There’s a razor’s edge in Matthew’s telling of Jesus’ tales. Occasional words of warning appear in the other gospels; In Matthew, they become an imago dei. And the image is of God the Judge, not so much merciful as approving or punishing. I shy away from this image of God. The image of don’t make mistakes. The image of don’t be foolish. The image of the locked door that will not open for foolish bridesmaids in the middle of the night. And especially the image of a God who roars: to those who have, more will be given, but for those who have not, even what they have will be taken away.
I know some good-hearted folks who call themselves atheists, because this is the God they disbelieve. This unbending God, whose performance standards require you to work out your own salvation. Who says, it is up to you, whether you enter into paradise or not. Who says, You have choices to make – make the right ones.
Much of the world operates by these standards – and many blame Christianity for encouraging this behavior. This behavior in schools that strip immigrant children of their language and culture, and teach assimilation into mainstream culture in order to become haves instead of have nots. This calculating attitude that allows the Wolf of Wall Street and many others to believe they are better humans, Alpha males, if they get rich, and that all means to getting rich are OK.
A few weeks ago President Clinton came to New Hampshire and he cited statistics to say his new and dearly loved granddaughter will, by the time she is ready for school, have heard three million more words than other babies born in New York City this year, who went home to apartments in the South Bronx, Bedford Stuyvesant, Harlem, and other poor sections of the city, with parents who love them but have few linguistic assets to offer in any language. It surely does seem that those who have, get more, and those who have nothing, are born to be losers in the game of life.
But there is another side to Matthew’s story, which is about our attitude, the way we use what we have been given. If it is our attitude that God, and life, are harsh and terrible masters, then like the servant with only one talent, we turn away from risk, and hide ourselves from the promise and prospect of divine glory as if it were a delusion, or worse, as if it were for other people: the lucky ones.
There is power that comes from the joy of receiving life as a gift, and from the confidence of being loved by God. This hope opens us readily to share with others the bounty we have — our bounty of ideas, welcome, the riches in the day itself, and our riches. All of this is a sure way to increase our bounty. Matthew says those who were given much went to others for help in increasing it. That expectant interaction, that can-do spirit, grows everything it touches.
Mary knew this when she used her own soul to magnify – to increase – God. Little David knew it when he went to battle with his slingshot. Doctors and nurses who take their skills to West Africa to fight ebola know this, and are confident that ebola can be controlled.
Nations that do not know this try to keep all their gifts to themselves, their gifts of good health, excellent medical care, and the money to beat back this disease. Throwing up barricades against people and countries most afflicted by ebola, they seek to wall up their own citizens who have gone there to help and now return, and in this they become the servant who buried his talent in distrust instead of the servants who invested their talents in confidence, in places where their talents could expand and grow.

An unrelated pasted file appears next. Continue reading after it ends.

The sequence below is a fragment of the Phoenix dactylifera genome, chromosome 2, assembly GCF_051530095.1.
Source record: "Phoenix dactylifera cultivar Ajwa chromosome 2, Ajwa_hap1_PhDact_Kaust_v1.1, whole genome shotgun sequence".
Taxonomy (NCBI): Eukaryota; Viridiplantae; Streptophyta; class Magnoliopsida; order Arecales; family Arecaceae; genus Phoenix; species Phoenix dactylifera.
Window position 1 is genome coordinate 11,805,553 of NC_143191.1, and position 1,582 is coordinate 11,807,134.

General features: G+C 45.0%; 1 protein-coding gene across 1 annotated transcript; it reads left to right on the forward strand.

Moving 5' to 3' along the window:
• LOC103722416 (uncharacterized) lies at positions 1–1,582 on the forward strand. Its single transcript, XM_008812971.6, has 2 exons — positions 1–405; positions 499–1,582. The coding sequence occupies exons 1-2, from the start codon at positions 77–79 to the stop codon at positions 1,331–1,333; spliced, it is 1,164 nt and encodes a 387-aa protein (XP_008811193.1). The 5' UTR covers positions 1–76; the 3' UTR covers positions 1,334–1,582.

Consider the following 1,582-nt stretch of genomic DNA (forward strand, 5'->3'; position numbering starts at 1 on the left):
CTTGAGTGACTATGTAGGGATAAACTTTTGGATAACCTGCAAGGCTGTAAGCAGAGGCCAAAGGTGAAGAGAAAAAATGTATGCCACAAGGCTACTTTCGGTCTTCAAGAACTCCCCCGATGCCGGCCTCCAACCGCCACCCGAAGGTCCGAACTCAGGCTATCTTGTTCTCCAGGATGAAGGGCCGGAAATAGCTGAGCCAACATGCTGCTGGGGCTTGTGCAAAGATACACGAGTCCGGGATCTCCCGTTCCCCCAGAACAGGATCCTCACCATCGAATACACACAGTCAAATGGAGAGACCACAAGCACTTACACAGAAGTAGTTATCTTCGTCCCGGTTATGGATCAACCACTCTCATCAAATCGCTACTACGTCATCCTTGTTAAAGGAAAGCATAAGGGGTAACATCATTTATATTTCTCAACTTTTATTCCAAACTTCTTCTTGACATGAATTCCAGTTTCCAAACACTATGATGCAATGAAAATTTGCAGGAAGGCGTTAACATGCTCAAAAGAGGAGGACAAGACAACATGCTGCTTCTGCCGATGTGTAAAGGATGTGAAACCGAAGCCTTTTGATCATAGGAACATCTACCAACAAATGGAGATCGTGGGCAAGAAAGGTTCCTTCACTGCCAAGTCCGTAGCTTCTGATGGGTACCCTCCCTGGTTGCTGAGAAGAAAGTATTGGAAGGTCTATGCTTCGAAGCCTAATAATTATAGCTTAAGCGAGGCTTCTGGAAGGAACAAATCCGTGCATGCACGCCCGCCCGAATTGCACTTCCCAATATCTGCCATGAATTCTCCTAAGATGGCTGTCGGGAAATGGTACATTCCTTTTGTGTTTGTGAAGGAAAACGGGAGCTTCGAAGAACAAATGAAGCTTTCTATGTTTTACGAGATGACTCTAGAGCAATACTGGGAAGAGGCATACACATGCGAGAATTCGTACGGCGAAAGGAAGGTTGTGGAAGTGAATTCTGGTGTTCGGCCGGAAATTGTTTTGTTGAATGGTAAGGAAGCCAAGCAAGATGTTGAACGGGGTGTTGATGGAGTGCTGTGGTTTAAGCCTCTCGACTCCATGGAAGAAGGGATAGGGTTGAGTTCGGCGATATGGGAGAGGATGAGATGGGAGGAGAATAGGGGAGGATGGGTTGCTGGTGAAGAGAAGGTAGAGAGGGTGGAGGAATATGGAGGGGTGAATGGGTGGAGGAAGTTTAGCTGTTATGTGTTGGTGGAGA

Love and faith, like money, require the taking of risks in order to grow. And risks always require relationships, and relationships require opening ourselves to murky as well as mighty possibilities. Taking risks is not easy. Most of us hem, haw, get sweaty palms, have to beat off the shadowy what-ifs that swarm in. The aftermath of risk taking can be as uneasy as the steps that were taken, and this is largely due to the qualms of spirit that devoured the servant who buried his talent and, in the end, had nothing to show.
Right now, in these post-election days in the US, there is much gloating and blaming. You got nothin’ and Wait till next time are the tunes being sung. In two years the whole business will be replayed, and some will sing the God likes winners tune, and even more will sing God likes money. To me, both tunes are dreadful.
I believe Matthew is urging us to recognize that what we have has been given to us to meet the problems we face, problems we can see. And that what is rejected in the servant who hid what he had, is his suspicion, his ill-will toward God and others. When we do not shrink from spending on bombs but loathe money for aid to the poor and the sick, we are the suspicious servant. And when we invest ourselves in meeting the sufferings of this world and work to set the suffering free, we create a wealth which is a divine reward, as hope, peace, joy, and abundance increase.
1. Parable of the Talents, by Annette Gandy Fortt, American. Vanderbilt Divinity School Library, Art in the Christian Tradition.
2. Parable of Talents. Moneybag. Google Images.
3. Parable of the Talents. from Speculum Humanae Salvationis, illustrated manuscripts. 1360. Darmstadt, Germany Vanderbilt Divinity School Library, Art in the Christian Tradition.
4. U.S. One Million Dollar Bill. Google Images.
5. Risk. The God Who Gambles. Google Images.
6. Crossword Puzzle, Parable of Talents. Google Images.